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A loop to loop the Loop.

A loop is a quasigroup with an identity element e such that:

  • x * e = x = e * x for all x in Q.

It follows that the identity element e is unique, and that every element of Q has a unique left and right inverse.

I think we can all agree on this.

Well, on the topic of loops, I’ve been doing a great deal of them lately. And not just quasigroups, either; full, red-blooded loops.

Last weekend started with the Seward Triathlon, and ended with a non loop (not even a quasigroup) bike ride to Homer. I had never done the ride before, and there was a great group of people going, so I decided to try it out. We began at the early hour of 7:30 from Soldotna. The forecast was for scattered showers, and we had support vehicles with some people choosing to take turns driving for some parts of the journey.

Nearly 77 hilly miles and four hours later, we rolled into Homer, gorged on excellent pizza, and drove back just as the rains hit. Timing is everything.

The next day, a Monday, the tri group braved the wilds of lower Tsalteshi to experience the wonder of loops firsthand. We ran around the whole Wolverine Trail, then did repeats on the shorter loop. The trails were still quite muddy. Our homework assignment then featured a hill repeat on the Old Bear Trail, which happened to be an absolute quagmire of mud. Seeing something incrementally less saturated, we went to New Bear Trail (also called “Bear Trail”) and started up. I wondered why my compatriots were stopped beneath me on the hill and pointing until I saw I had run right past a moose, who seemed content enough with grazing to not give me the stomping of a lifetime. We crept back into the spaghetti bowl where the trails meet, and tried another hill. This, too, was moosey. We ended up jogging back with a new respect for woodland creatures.

Wednesday found us again aloop. This time the loop in question had specific icthyological roots. Our planned rendezvous was at the parking lot by Cohoe Loop, in Kasilof. We met and the wind decided to join us, blowing hard out of the East. We started riding South on the highway, the wind doing its best to blow us into the ditch. When we made the turn East, we flew. The gorgeous rolling hills flew by underneath Celeste, and there was nary a car in sight. After making the turn to make our way Westward, progress slowed to a crawl with the fierce headwinds. Progress was further diminshed by the road conditions, which, though paved, were remniscent of the surface of the Moon. Downshifting radically, I tried to keep my cadence up and shoulders low. It was great streamlining practice.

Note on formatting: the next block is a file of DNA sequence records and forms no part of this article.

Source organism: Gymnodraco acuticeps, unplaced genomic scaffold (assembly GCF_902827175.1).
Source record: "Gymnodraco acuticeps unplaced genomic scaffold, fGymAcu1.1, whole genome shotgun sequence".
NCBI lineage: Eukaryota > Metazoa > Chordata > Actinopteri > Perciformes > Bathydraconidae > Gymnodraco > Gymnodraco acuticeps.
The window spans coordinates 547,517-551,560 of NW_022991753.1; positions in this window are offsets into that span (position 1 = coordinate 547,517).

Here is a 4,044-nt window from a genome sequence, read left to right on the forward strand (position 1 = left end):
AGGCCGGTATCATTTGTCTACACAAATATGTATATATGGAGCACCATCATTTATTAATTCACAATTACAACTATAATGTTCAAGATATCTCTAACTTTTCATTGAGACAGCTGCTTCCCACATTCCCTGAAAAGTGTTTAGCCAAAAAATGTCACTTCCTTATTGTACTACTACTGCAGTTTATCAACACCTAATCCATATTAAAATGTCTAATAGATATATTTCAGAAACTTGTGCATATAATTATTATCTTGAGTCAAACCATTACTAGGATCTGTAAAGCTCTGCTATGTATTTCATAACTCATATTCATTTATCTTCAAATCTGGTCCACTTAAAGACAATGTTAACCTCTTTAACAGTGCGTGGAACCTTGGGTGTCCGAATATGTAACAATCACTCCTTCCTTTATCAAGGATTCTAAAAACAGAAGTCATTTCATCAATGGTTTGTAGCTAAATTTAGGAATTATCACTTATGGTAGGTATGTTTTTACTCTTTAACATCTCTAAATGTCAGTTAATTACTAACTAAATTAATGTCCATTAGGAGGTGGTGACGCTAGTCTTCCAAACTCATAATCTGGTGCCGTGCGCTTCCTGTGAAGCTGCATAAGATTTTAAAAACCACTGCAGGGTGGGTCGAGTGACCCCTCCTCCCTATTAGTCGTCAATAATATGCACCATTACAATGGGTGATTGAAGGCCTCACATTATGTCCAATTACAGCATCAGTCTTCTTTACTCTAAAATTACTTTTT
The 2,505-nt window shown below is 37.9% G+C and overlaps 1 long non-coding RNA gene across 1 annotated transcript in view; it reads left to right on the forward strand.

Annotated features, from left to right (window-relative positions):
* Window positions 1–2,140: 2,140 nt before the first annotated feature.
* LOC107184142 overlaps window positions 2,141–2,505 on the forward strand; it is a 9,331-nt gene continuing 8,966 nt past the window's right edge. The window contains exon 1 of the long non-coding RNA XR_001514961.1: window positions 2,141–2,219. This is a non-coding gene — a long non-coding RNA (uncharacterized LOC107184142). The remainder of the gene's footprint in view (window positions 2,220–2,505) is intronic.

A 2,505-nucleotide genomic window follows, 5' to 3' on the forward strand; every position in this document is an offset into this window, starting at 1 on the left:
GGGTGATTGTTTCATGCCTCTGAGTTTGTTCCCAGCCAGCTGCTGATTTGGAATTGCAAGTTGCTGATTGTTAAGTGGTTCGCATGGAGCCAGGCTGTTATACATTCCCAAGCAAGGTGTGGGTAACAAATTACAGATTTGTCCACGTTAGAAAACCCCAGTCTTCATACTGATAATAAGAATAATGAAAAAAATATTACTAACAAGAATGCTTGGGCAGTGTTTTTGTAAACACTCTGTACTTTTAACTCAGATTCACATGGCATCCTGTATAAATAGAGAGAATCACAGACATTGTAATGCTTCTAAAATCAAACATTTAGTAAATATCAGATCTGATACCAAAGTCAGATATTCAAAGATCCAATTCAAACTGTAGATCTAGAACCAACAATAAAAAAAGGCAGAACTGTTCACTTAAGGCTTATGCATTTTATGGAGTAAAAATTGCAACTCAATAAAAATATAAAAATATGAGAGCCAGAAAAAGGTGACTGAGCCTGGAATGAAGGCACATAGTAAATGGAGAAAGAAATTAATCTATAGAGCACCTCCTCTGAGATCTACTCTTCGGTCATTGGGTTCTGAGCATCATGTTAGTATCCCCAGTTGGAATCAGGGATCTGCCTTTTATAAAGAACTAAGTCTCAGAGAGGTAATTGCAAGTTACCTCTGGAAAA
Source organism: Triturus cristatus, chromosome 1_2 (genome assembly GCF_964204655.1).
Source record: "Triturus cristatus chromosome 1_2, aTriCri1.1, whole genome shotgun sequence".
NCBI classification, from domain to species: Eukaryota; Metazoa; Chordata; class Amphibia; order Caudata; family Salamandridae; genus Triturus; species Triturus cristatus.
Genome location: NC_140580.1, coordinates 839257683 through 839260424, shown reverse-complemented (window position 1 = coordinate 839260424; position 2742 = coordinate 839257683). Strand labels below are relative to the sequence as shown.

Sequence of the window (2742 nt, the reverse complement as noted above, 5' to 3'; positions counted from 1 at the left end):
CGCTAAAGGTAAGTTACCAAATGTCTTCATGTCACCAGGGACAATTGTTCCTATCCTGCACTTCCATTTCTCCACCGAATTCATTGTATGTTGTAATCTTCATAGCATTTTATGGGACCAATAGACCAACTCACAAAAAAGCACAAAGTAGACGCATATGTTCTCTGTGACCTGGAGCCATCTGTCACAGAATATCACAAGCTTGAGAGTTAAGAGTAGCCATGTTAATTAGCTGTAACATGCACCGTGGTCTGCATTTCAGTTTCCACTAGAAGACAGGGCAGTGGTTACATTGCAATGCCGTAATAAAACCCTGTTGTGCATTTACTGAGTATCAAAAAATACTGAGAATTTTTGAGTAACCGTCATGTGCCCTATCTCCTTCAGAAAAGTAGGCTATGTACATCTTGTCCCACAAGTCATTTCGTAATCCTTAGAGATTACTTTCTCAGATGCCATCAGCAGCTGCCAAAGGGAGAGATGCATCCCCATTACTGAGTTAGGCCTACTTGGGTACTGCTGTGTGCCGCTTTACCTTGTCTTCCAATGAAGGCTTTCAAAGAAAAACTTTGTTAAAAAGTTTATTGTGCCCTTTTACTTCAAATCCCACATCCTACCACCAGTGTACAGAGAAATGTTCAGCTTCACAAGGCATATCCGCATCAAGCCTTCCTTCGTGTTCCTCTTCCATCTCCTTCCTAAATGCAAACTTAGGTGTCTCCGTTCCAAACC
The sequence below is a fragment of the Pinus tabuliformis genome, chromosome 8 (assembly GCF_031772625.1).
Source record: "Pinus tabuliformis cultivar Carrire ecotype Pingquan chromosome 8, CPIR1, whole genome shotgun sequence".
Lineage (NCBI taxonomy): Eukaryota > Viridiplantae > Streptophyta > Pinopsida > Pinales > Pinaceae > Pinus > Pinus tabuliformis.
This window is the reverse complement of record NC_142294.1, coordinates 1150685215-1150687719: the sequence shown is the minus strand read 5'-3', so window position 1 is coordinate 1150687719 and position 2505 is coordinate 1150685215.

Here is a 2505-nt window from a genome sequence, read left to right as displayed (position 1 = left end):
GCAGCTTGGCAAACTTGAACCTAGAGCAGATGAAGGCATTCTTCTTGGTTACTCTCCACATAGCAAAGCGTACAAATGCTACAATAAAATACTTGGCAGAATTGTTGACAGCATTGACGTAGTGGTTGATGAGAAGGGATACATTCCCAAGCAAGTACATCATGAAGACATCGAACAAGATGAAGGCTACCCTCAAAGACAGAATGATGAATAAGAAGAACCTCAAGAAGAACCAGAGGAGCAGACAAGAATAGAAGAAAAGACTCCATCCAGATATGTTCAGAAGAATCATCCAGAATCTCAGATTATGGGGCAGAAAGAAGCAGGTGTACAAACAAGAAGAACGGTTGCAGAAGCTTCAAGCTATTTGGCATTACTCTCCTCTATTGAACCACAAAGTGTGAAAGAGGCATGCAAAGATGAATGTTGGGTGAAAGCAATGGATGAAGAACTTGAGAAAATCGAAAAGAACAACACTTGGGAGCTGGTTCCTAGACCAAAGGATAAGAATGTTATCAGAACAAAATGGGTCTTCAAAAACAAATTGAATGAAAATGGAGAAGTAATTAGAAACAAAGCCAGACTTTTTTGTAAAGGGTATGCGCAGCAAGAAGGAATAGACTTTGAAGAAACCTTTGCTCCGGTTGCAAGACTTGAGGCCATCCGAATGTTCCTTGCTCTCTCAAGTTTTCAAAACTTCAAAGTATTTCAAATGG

My goal was an hour for the 18.2 mile loop. I made it in just under that, so that wasn’t too bad.

Friday saw us being hit with a brick. A swim / bike brick, the same distances and route as the first two disciplines of the Tri the Kenai; a 500 yard swim and 10.1 mile bike. This would be a great time on testing my times to see if I was in the ballpark of my goals. Such was not the case, as I suffered from Hitting-the-Wrong-Stopwatch-Button-itis, and screwed up my swim time. It felt good, though, and I had a quickish transition outside to my bike, where I began recording (correctly, I might add) the course from Skyview to Echo Lake Road. This was another road I had never explored, but was fun, hilly, challenging, and thankfully not crowded. The hills at the beginning forced me to a nearly crawling speed, but the later long downhills made up for it. I finished in a respectable 32 minutes. My race day goal is under 30, which should be achievable. I did do some lightweight jogging after the brick, just to simulate (briefly) raceday fun.

So, I’m happy to report that x * e = x = e * x for all x in Q.


2 Responses to “A loop to loop the Loop.”

  1.   Angie Says:

    I was told there would be no math.

  2.   Webmaster Mike Says:

    You misunderstood. At the very beginning I said, “know math.”

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